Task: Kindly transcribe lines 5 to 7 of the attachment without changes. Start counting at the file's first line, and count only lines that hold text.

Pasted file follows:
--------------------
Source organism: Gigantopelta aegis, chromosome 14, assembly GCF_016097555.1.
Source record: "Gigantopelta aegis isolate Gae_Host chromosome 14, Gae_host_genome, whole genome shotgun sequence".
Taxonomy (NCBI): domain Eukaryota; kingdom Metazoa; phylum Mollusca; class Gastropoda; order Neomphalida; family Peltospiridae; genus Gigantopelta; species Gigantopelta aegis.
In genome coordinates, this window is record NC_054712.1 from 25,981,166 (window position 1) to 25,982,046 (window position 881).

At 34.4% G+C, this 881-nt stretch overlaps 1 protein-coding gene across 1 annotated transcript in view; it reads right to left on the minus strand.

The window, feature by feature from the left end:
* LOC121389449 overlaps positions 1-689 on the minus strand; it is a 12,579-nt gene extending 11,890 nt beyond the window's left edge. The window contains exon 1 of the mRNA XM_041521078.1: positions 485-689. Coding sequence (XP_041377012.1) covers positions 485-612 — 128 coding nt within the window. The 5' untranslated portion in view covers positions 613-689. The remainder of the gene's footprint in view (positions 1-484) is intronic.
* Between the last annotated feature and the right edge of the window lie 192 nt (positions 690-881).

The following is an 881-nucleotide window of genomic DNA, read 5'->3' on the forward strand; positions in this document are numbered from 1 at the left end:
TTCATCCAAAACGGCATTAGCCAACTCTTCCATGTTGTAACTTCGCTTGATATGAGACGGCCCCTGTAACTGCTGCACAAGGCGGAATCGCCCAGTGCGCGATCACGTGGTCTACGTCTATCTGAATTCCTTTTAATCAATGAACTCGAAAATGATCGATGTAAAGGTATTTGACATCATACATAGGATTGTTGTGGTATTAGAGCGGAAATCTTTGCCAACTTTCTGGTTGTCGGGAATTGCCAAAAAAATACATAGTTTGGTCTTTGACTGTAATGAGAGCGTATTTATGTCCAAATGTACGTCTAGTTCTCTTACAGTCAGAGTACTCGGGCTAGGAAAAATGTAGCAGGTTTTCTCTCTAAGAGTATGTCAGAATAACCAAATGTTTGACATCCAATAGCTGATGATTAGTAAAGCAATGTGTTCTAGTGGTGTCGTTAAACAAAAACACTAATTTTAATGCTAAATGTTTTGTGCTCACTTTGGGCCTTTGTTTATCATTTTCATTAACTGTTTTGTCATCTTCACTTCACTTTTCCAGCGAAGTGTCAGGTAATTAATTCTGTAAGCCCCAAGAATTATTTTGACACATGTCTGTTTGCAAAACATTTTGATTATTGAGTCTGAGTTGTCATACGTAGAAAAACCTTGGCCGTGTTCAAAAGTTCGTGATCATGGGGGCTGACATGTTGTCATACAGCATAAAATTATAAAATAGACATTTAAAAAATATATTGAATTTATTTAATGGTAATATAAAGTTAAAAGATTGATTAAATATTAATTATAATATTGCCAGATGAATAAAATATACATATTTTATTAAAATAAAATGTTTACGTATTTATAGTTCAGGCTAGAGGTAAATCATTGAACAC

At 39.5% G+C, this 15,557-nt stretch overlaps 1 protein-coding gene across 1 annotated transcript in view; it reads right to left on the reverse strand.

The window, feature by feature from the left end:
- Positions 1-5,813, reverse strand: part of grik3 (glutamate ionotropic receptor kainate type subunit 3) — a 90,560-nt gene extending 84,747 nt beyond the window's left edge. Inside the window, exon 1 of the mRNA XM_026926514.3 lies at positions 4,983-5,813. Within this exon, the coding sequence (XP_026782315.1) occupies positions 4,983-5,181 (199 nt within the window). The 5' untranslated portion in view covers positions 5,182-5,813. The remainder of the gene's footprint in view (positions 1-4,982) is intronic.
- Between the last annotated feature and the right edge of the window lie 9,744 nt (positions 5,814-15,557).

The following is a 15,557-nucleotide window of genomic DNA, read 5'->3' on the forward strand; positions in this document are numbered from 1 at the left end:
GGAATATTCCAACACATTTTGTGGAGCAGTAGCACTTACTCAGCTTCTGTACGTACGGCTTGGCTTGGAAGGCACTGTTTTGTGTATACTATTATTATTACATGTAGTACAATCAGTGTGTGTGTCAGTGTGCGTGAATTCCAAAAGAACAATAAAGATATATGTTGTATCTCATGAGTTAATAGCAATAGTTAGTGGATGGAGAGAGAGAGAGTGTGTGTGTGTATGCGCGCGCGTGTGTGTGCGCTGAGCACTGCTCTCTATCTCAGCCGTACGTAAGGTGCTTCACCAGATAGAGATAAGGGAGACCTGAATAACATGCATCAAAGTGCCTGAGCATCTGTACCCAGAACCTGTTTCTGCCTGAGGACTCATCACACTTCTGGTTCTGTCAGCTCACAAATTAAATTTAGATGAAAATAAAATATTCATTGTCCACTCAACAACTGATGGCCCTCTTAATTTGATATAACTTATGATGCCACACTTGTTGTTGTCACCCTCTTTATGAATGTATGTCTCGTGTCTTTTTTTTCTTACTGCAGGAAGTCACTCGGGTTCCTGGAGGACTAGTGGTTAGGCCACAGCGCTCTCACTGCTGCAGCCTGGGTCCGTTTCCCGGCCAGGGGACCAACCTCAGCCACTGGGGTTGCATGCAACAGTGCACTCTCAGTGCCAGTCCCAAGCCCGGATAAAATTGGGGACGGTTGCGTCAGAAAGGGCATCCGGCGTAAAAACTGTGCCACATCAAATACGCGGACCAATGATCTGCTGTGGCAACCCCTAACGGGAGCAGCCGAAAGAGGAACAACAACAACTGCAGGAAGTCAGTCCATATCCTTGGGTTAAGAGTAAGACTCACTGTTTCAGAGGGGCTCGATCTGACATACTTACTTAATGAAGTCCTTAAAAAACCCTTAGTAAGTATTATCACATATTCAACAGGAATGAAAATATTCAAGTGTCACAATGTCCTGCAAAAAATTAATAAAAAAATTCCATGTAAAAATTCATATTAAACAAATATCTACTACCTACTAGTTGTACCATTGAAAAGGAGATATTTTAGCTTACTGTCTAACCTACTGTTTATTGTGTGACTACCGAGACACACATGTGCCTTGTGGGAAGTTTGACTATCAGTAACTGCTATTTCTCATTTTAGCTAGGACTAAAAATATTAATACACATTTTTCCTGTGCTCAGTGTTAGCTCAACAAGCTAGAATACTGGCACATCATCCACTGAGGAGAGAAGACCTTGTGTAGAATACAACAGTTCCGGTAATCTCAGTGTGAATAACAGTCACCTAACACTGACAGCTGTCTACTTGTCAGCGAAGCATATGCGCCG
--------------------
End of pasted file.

At 34.4% G+C, this 881-nt stretch overlaps 1 protein-coding gene across 1 annotated transcript in view; it reads right to left on the minus strand.

The window, feature by feature from the left end:
* LOC121389449 overlaps positions 1-689 on the minus strand; it is a 12,579-nt gene extending 11,890 nt beyond the window's left edge. The window contains exon 1 of the mRNA XM_041521078.1: positions 485-689. Coding sequence (XP_041377012.1) covers positions 485-612 — 128 coding nt within the window. The 5' untranslated portion in view covers positions 613-689. The remainder of the gene's footprint in view (positions 1-484) is intronic.